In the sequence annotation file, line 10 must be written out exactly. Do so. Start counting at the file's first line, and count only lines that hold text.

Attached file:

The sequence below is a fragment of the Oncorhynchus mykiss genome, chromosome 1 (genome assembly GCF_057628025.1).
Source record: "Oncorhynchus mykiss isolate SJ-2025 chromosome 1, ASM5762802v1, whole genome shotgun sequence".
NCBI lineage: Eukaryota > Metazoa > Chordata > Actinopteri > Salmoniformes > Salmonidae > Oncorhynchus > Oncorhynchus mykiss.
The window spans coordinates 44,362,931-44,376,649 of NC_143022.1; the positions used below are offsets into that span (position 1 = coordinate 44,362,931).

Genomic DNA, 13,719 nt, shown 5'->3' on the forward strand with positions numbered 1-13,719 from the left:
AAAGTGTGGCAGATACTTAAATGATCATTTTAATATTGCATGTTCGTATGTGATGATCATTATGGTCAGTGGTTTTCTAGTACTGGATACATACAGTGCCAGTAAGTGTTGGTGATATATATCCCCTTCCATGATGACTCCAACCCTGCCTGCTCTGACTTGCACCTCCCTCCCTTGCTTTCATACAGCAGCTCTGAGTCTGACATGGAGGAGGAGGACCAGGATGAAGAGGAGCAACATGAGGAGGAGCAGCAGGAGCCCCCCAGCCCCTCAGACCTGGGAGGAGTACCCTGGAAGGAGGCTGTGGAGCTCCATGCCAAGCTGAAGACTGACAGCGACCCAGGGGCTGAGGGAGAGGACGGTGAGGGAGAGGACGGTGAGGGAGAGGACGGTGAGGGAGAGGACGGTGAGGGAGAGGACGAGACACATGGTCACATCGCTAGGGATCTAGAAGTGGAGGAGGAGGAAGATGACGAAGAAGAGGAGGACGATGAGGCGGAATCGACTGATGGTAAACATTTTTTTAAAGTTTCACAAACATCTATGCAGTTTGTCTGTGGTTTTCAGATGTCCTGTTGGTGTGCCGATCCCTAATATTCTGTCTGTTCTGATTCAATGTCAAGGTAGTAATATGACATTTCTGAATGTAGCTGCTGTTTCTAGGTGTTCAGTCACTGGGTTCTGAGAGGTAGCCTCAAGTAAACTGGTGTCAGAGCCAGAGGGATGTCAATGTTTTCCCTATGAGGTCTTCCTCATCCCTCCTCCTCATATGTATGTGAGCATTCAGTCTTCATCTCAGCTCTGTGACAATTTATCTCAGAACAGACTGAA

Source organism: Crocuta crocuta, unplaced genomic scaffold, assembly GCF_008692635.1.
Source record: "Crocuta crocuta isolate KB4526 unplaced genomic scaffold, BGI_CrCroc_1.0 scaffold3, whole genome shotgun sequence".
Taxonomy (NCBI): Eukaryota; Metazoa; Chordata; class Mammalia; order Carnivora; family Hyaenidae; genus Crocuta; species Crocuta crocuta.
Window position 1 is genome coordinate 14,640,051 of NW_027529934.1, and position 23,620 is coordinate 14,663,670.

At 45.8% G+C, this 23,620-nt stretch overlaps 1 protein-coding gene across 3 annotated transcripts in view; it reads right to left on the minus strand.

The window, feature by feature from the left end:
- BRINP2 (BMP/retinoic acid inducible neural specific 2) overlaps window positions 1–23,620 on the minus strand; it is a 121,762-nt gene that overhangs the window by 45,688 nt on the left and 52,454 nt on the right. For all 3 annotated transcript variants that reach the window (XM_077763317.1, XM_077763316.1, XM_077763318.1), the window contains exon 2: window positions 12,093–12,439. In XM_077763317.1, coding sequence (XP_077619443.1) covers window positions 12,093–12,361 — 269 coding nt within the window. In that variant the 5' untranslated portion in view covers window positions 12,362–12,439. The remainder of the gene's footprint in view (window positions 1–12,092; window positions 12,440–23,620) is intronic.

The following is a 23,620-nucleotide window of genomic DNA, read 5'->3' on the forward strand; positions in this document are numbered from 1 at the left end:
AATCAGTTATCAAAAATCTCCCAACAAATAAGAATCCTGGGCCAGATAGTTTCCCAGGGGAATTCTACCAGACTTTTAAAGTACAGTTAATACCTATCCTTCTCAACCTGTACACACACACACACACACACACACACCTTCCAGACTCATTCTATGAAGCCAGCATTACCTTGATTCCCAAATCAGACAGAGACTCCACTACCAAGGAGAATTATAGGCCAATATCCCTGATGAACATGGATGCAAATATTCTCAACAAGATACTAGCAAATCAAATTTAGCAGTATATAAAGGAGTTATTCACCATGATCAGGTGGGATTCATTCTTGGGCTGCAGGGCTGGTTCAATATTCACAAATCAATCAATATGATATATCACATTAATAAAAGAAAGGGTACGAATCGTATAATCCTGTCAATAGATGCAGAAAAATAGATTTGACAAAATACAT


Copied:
Window position 1 is genome coordinate 14,640,051 of NW_027529934.1, and position 23,620 is coordinate 14,663,670.